LEARN NC was a program of the University of North Carolina at Chapel Hill School of Education from 1997 – 2013. It provided lesson plans, professional development, and innovative web resources to support teachers, build community, and improve K-12 education in North Carolina. Learn NC is no longer supported by the School of Education – this is a historical archive of their website.

My first communiqué to parents was a disaster. It was too long, too late and unintentionally insensitive. The worst part of it was a line that said all students were required to have certain supplies in class by the third day of school. Even reading it now, it seems innocuous enough. However, when day three arrived, and I began to note who had come prepared in my grade book, I also noted a marked change in the students’ behavior. Some shifted in their seats. Others muttered under their breath. And one handed me a note from his mother. “Mrs. Smith,” it began, “Like most people in this town, I work in the local mill. We get paid at the end of the month, and my child will have his supplies after that.”


I have always believed that you must build relationships with students in order to teach them effectively. At that moment, I learned that you must also build relationships with their families. My students needed supplies. I needed the support of their parents to make sure those supplies were put to good use at home as well as in the classroom. And I had just gotten off on the wrong foot.

Getting off on the right foot

I have since altered my approach to communicating with parents.

  • I ask colleagues what I need to know about the community before I meet my first students,
  • I make sure I have a supply list available at open houses and orientations before school begins,
  • I collect used notebooks and dividers from students at the end of each year (when they are cleaning out their lockets and heading for the garbage), and
  • I let parents know that while those used supplies last, they are available free of charge to any student who stops by my room outside of class time to ask.

Making sure parents are informed

In addition to the greeting and supply list they receive before the school year begins, I distribute a syllabus on day one that contains:

  • course description and goals
  • rules, policies and procedures
  • notes on classroom culture
  • description of the grading system
  • list of promises to students
  • a place for parents/guardians to respond

The response section should include a place for parents/guardians to indicate understanding of the information and a space for them to provide information of their own. They may note a phone number you should have or list facts about their child’s learning style or medical needs. (Make sure that this response section is on a portion of the syllabus you can detach for your own record keeping while allowing the student to keep the syllabus!)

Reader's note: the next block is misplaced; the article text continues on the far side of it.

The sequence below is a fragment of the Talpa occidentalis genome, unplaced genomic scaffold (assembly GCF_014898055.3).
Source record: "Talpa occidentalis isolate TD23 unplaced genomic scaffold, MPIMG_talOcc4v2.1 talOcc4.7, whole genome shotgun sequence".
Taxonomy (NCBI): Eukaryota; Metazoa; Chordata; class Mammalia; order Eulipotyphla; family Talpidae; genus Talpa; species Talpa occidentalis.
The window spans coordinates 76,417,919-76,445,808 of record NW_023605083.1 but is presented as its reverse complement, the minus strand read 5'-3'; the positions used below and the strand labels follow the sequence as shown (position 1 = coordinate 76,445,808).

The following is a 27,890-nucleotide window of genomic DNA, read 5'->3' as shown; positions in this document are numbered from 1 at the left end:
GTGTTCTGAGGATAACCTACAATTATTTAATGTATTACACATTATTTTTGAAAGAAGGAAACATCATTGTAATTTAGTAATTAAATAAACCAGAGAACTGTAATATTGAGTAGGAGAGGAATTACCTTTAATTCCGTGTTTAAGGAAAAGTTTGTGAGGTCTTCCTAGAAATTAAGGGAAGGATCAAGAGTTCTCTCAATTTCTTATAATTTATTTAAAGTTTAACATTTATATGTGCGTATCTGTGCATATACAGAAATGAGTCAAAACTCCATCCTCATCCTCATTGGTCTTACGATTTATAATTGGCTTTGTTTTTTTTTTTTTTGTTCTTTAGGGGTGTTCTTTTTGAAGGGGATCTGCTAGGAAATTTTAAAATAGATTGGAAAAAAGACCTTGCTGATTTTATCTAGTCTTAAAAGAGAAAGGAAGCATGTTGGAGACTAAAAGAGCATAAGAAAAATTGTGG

Finally, I attach a welcome letter to each syllabus, explaining who I am and how much I am looking forward to getting to know them. (I’ve drafted a sample welcome letter and syllabus, which you can use as a template.)

Making personal contact

In addition, I recommend that teachers attempt to call every parent during the first two days of school. This is no small task. Many of the phone numbers you will receive from the school (and from some students) are incorrect. Furthermore, when you have 90–120 students at a time (not uncommon for secondary school teachers), just attempting to reach all of their homes can take seven or more hours. In other words, you won’t get much else done during the afternoons on those two days! Still, I believe the rewards make the time and effort worthwhile.

Calling during the “honeymoon” phase of the year (which ranges from no time at all to three or four days and refers to a time when most students are still quietly gaining a sense of their environment), means you can connect in a conversation that is purely positive. James’ mother may hear, for the first time ever, that he has been a model student in class so far. James receives the positive attention and may decide that he likes it and is willing to work to earn more of it. The best-case scenario is that you have just saved yourself countless hours of wondering what you could have done to get James more invested. The worst case scenario is that James still doesn’t invest, but you already know how to reach his mother, and you have proved to her that you are not out to get her son.

Finally, remember to note all interactions in your parent/guardian contact log.

And remember that you know your classroom, but these parents and guardians know your students. Working together, you can make sure that those students succeed.